There are many troubling clogs in the mortgage pipeline that are keeping the housing market stuck — lenders aren’t lending; there are too many homes for sale; there’s a lack of buyers because of poor employment prospects.
I have read the statement that lenders aren’t lending many times. It isn’t true. This is a sensationalist claim that implies lenders are capriciously hurting the economy and the housing market.
It is true that lenders are no longer giving unlimited amounts of free money to anyone with a pulse. Hopefully, we will never return to the complete lack of standards and accountability of the housing bubble. However, lenders stand ready to loan money to anyone who meets appropriate lending guidelines. There just aren’t that many of those people available.
But one critical clog is the limbo faced by homeowners who can’t afford their full mortgage payments any longer but who could survive if their loans were refinanced or modified. In 2009, the Obama administration launched its Home Affordable Modification Program (HAMP), estimating it would help keep 5 million families in their home — and keep 4 million empty houses off the market, critical to the health of the housing market.
Did anyone who wasn’t engaging in wishful thinking really believe the government would be able to execute 5 million loan modifications? The announcement had all the features of symbolic politics, with perhaps the exception of the appointment of a foreclosure czar.
Also, I dislike the pandering in this article when he says the program would keep “families in their home.” It isn’t their home, it never was. They borrowed a huge amount of money, often with nothing down, to occupy real estate. Underwater loan owners have the same claim to real estate a renter does: none. They have no equity. The only thing they own is their loan.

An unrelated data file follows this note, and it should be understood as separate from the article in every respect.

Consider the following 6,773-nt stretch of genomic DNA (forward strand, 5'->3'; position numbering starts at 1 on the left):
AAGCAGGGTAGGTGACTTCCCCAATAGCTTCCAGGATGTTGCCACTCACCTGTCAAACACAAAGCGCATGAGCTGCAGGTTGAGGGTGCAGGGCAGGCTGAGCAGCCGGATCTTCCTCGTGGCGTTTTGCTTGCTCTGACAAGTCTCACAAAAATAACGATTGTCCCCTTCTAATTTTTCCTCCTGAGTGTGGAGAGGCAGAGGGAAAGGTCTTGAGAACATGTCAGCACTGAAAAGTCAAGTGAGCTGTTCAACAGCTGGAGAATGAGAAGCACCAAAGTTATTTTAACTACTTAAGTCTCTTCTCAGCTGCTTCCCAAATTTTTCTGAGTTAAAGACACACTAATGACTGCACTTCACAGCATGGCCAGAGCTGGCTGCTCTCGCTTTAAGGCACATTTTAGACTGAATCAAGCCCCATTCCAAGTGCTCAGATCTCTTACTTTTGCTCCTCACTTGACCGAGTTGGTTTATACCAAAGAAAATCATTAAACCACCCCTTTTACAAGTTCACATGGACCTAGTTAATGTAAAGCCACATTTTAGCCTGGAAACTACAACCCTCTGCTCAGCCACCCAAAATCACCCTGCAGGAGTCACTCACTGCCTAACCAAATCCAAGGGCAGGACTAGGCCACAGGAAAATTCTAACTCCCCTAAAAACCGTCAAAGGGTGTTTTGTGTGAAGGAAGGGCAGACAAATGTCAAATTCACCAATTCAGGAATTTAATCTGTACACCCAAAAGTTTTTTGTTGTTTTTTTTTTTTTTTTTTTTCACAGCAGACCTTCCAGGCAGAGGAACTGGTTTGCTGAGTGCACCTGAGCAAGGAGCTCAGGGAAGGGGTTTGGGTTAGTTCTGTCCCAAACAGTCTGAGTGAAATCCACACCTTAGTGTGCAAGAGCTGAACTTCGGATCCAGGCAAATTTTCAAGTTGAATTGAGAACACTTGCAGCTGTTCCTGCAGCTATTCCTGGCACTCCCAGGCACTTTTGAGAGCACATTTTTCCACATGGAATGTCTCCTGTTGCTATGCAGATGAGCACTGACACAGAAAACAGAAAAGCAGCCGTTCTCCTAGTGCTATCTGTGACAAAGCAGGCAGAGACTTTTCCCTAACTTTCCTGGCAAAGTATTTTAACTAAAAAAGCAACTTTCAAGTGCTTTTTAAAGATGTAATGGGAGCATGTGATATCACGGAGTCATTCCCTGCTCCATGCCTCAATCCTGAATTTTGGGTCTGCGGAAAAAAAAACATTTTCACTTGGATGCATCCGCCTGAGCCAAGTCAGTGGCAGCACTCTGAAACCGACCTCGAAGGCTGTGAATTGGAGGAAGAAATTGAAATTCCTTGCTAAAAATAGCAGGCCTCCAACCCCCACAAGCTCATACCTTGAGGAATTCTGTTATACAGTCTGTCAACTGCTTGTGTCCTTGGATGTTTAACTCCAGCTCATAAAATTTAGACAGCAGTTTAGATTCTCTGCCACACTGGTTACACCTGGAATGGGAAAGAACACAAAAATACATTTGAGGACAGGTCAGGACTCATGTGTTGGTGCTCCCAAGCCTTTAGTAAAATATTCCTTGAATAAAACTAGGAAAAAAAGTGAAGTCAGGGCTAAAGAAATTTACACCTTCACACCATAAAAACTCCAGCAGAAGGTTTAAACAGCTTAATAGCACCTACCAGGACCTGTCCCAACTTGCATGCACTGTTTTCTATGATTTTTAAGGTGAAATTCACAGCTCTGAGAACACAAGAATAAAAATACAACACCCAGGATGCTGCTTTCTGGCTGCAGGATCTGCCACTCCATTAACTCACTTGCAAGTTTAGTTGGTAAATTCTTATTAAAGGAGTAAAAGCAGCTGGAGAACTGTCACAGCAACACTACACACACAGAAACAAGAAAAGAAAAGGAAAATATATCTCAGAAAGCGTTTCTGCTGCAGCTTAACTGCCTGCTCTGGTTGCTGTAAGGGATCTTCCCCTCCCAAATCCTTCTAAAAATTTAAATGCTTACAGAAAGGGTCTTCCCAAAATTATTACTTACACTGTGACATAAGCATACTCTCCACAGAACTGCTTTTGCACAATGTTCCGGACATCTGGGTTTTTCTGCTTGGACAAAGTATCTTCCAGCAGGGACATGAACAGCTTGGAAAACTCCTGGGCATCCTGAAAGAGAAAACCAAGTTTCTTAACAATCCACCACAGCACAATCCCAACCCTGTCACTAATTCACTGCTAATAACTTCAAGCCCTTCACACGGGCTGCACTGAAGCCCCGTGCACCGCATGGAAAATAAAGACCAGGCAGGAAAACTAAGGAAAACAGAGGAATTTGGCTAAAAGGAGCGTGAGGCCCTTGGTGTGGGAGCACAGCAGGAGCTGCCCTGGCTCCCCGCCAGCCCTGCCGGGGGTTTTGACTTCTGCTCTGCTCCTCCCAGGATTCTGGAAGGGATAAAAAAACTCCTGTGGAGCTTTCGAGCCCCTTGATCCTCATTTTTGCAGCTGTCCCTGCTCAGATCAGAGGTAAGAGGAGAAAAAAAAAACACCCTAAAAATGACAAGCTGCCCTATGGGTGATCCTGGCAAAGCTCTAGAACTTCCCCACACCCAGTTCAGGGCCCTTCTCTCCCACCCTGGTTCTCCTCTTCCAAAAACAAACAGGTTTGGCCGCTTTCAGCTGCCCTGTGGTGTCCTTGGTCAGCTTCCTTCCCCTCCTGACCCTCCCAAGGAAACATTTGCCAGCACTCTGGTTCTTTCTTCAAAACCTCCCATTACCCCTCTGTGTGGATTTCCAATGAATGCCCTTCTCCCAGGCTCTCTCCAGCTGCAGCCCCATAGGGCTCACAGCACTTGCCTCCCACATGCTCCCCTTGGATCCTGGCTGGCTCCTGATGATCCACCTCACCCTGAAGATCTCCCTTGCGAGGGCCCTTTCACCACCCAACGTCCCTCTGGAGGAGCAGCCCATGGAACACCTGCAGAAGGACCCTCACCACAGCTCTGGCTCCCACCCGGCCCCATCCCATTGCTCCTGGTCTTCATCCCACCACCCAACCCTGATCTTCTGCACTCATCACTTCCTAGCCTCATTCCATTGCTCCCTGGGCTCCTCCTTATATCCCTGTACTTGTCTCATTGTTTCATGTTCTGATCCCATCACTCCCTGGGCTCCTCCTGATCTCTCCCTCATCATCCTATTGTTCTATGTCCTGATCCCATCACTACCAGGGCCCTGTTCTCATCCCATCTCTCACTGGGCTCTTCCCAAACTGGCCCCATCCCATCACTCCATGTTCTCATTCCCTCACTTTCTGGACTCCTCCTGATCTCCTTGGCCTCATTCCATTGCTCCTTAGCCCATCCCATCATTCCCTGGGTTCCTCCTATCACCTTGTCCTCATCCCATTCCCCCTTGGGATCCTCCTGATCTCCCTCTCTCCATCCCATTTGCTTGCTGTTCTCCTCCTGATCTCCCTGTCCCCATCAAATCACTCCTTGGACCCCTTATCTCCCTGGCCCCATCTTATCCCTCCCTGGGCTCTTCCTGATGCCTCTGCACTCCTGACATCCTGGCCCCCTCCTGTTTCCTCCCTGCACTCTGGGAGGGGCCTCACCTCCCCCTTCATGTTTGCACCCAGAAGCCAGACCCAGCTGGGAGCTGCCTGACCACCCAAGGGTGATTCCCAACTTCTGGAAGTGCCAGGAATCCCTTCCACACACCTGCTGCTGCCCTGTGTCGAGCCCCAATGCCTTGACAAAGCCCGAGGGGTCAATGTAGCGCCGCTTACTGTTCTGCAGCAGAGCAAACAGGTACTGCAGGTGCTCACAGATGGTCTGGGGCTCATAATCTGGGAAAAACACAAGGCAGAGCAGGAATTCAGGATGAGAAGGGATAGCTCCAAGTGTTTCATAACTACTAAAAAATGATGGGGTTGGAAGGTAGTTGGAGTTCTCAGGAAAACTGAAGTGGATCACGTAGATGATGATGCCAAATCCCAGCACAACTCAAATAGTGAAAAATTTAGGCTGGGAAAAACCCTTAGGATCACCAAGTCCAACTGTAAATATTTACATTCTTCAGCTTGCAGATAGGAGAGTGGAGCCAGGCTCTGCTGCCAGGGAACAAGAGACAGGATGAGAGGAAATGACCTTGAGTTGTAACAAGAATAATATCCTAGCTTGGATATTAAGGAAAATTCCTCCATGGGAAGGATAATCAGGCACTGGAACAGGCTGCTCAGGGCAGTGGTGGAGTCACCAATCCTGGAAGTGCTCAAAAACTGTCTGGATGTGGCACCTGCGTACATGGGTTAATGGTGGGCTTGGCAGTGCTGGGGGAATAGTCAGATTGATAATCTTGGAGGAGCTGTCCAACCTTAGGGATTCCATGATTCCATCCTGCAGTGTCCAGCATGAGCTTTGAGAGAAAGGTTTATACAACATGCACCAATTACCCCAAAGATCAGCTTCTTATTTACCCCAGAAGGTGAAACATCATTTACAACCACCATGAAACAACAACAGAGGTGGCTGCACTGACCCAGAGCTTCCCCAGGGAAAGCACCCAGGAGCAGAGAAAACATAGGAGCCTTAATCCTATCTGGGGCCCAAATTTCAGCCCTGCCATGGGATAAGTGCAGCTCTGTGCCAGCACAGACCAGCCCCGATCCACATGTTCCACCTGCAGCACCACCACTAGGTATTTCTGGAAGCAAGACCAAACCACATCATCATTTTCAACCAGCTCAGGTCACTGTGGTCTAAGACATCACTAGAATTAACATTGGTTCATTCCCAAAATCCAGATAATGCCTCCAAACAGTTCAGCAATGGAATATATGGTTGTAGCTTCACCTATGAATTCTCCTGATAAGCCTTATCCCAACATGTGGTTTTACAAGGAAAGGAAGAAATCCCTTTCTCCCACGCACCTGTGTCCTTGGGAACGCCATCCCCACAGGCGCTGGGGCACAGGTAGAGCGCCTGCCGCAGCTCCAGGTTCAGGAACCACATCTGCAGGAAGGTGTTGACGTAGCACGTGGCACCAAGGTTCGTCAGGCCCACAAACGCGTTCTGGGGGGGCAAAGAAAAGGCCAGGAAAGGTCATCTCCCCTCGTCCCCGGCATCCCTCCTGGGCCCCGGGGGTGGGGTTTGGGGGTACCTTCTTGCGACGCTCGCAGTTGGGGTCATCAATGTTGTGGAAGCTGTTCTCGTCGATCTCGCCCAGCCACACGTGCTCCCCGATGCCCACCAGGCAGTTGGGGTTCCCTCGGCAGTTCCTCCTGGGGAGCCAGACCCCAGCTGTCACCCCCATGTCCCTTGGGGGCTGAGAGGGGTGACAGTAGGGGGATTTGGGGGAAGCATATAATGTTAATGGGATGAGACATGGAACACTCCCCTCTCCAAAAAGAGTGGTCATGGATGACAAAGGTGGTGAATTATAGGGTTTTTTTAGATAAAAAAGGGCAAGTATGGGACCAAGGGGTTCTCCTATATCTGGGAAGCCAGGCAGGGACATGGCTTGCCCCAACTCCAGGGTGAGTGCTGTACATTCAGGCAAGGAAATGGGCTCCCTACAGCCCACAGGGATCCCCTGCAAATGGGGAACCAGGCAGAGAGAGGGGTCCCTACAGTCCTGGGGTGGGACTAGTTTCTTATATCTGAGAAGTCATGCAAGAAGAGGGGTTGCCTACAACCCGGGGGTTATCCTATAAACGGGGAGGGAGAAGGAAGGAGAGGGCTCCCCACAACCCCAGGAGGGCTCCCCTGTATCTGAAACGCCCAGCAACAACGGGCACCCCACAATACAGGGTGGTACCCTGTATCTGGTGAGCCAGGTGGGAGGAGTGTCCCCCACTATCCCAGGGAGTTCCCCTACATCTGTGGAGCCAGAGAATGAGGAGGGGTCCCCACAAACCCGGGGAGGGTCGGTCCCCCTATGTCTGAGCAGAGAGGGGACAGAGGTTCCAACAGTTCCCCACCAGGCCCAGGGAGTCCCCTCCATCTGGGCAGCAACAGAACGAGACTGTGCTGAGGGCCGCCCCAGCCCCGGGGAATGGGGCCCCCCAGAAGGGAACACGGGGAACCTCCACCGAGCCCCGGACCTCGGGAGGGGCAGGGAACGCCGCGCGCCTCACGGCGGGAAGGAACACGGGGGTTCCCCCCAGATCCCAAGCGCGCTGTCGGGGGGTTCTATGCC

At the same time, banks committed to continuing their similar, parallel proprietary modification processes.
The Schmalzes’ odyssey is a window into the challenges faced by homeowners looking for help, by government regulators trying to prop up the failing market and by banks trying to pick the right bets among mortgage holders who might be able to pay some, but not all, of their monthly payments.
The Schmalz family has a happy ending. After two years of effort, the monthly payment on their Chicago-area home was reduced from about $1,175 a month to $861. It’s not a free ride: Their original $90,000 mortgage is now a $98,000 mortgage, and the couple will make up for the lowered payments with additional payments on the end of the loan.
In other words, these borrowers converted their fixed-rate mortgage to an Option ARM. Do you remember the terms on Option ARMs? Temporary payments less than the fully-amortized amount with the principal being added on to the mortgage balance, and increasing payments in the future: those terms are a proven disaster, but they make up the core of loan modifications.
Still, the break the couple got in April represents the end of a nightmare that began in September 2008, when Ron lost his job in telecommunications and the couple told the bank it needed help. It’s a Red Tape wrestling match that Ron Schmalz says can break the spirit of homeowners who might otherwise be able to ride out the rough employment market.